Both know there is a great danger in following through in an ever bigger plan of action. Intuition warns them but they do what they feel they must for the cause.

In the future, RC listens to Molly tell her and John’s story. She’s older and weaker, but her memories live on or the stories she prefers to tell.

Though the book has a fictional perspective, the characters experience real life situations that remind us of the important sacrifices of The Freedom Riders and what happened during the Woolworth’s lunch counter sit-ins. This book is about enlightenment. How you can go through life being blinded because society’s ignorance and injustices make you think that it’s okay, that this is the way it has always been and that’s the way it should remain. You wonder what’s really changed generations later and not just in the South, but throughout the world.

As John and Molly would say: “Experience happiness by helping people. Life is an adventure. See the deeper truth.”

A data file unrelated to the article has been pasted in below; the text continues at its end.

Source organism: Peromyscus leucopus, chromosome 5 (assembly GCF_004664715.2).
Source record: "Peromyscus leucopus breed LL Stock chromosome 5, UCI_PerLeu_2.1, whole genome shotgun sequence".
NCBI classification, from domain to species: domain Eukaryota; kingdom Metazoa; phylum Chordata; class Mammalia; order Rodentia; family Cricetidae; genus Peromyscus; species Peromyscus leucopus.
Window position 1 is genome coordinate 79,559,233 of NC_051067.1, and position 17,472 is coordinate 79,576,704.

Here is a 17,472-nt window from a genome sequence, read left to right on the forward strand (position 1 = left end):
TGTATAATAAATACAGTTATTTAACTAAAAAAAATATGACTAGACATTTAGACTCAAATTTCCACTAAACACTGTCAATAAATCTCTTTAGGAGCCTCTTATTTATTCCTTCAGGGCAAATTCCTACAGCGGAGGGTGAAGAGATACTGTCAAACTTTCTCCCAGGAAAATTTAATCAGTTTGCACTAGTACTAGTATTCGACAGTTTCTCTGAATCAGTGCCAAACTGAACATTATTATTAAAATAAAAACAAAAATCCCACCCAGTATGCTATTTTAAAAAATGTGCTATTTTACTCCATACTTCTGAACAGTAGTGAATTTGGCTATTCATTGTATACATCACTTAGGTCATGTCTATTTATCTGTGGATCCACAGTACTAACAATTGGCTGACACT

four hummingbirds out of five

Denise Fleischer

gottawritenetwork.wordpress.com

March 10, 2021

 

Book Review – Falling Into Magic by Elizabeth Pantley

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Title: Falling into Magic

Author: Elizabeth Pantley

Series: Destiny Falls Mystery & Magic 1

Format: Trade paperback, 289 pages

Published: Nov. 4, 2020

Set in: Seattle and Destiny Falls

Since she was a child, Hayden knew there was something magical about mirrors. When her cat mysteriously disappears, she knew it wasn’t just her imagination.

Years later, she’s content as a co-owner of an online magazine. Luna, her business partner works well with her and both are motivated to achieve their productive goals.